But that's not all. Several years ago, I had the opportunity to tear down a Crusader 454 engine and that of a competitor, side by side on the bench, and make a detailed comparison.* I was quite surprised to find that even the engine blocks were not the same, for the Crusader block was considerably better.

Start with the fact that the Crusader had 4-bolt, stepped and stabilized main bearing caps, whereas the other engine had a 2-bolt, unstepped, unstabilized main bearing caps. As some of you may know, GM has long made two lines of basically the same engine, the better of the two being named the "TargetMaster" line of heavier duty, more precision engines for trucks. While I don't claim to be intimate with the GM product line of engines - the last time I personally rebuilt a TargetMaster was 10 years ago - there isn't any doubt in my mind that Crusader is using the TargetMaster line. The basic block was an all-around better block than it's competitor's. The basic differences were in the lower end, as well as obviously larger cooling passages.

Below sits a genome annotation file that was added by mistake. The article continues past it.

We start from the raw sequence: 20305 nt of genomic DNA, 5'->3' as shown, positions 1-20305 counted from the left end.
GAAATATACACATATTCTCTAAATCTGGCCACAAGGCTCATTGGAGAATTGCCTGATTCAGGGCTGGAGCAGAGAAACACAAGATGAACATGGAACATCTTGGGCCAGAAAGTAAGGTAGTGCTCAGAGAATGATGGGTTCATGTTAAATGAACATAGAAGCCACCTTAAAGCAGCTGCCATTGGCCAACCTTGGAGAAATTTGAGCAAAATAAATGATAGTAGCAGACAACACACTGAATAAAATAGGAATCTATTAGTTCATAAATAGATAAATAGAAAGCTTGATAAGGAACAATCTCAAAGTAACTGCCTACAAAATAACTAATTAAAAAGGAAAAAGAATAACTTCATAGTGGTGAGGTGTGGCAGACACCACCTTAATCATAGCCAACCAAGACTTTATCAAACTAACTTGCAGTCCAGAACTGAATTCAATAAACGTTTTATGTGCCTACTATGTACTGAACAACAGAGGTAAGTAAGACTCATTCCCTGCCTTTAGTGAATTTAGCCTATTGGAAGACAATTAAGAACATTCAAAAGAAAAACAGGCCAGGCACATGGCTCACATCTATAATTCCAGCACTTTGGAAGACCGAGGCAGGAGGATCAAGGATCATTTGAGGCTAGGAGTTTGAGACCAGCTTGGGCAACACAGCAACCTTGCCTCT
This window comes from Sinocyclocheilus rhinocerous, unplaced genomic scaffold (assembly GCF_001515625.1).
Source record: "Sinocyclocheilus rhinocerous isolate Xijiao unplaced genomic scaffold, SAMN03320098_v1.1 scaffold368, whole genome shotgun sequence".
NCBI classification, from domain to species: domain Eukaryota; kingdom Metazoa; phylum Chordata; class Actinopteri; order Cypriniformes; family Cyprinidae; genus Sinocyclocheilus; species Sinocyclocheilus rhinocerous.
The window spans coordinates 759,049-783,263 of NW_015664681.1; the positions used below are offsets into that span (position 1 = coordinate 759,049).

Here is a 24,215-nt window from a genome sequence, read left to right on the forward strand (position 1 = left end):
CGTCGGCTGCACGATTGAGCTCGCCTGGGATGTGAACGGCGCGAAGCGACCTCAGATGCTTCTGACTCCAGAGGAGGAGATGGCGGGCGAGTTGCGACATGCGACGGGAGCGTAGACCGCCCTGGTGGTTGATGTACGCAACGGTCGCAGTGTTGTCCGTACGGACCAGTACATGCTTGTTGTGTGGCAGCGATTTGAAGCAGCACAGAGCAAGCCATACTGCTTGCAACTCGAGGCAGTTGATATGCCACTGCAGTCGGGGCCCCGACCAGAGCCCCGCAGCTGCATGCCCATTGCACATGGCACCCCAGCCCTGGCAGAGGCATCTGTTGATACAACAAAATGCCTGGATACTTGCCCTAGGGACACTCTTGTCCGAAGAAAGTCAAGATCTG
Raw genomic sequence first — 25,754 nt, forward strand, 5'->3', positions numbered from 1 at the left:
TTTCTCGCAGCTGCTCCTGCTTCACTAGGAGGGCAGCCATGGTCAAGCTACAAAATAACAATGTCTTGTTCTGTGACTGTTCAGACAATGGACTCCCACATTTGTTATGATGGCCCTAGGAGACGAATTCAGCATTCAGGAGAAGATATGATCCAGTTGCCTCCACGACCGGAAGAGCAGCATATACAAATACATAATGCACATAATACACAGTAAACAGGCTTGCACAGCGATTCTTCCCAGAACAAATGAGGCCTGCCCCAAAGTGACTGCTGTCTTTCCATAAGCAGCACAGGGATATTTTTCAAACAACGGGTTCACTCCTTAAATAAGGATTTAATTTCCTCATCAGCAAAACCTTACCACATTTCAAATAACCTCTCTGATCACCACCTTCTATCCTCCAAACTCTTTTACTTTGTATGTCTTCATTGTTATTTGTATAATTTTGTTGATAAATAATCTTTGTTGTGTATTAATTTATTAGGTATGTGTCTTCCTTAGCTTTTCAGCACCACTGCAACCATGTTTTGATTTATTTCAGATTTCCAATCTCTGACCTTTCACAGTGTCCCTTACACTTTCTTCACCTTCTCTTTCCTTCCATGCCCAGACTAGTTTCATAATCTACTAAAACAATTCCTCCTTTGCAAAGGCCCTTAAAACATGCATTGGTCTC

Quote:
In the real world, Crusader outperforms all others in terms of reliability and longevity. Its not unusual for me to find Crusader engines 15-20 years old that are still going strong in the seawater environment, whereas its rather rare to find other engines going this long. There are two primary reasons for this: (1) better cooling system design, and (2) better gaskets.
__________________

brian eiland is offline   Reply With Quote
Reply

Thread Tools
Display Modes

Posting Rules
You may not post new threads
You may not post replies
You may not post attachments
You may not edit your posts

BB code is On
Smilies are On
[IMG] code is On
HTML code is Off
Trackbacks are Off
Pingbacks are Off
Refbacks are Off





All times are GMT -5. The time now is 03:15 PM.


Powered by vBulletin® Version 3.8.8 Beta 4
Copyright ©2000 - 2017, vBulletin Solutions, Inc.
Search Engine Optimization by vBSEO 3.6.0
Copyright 2006 - 2012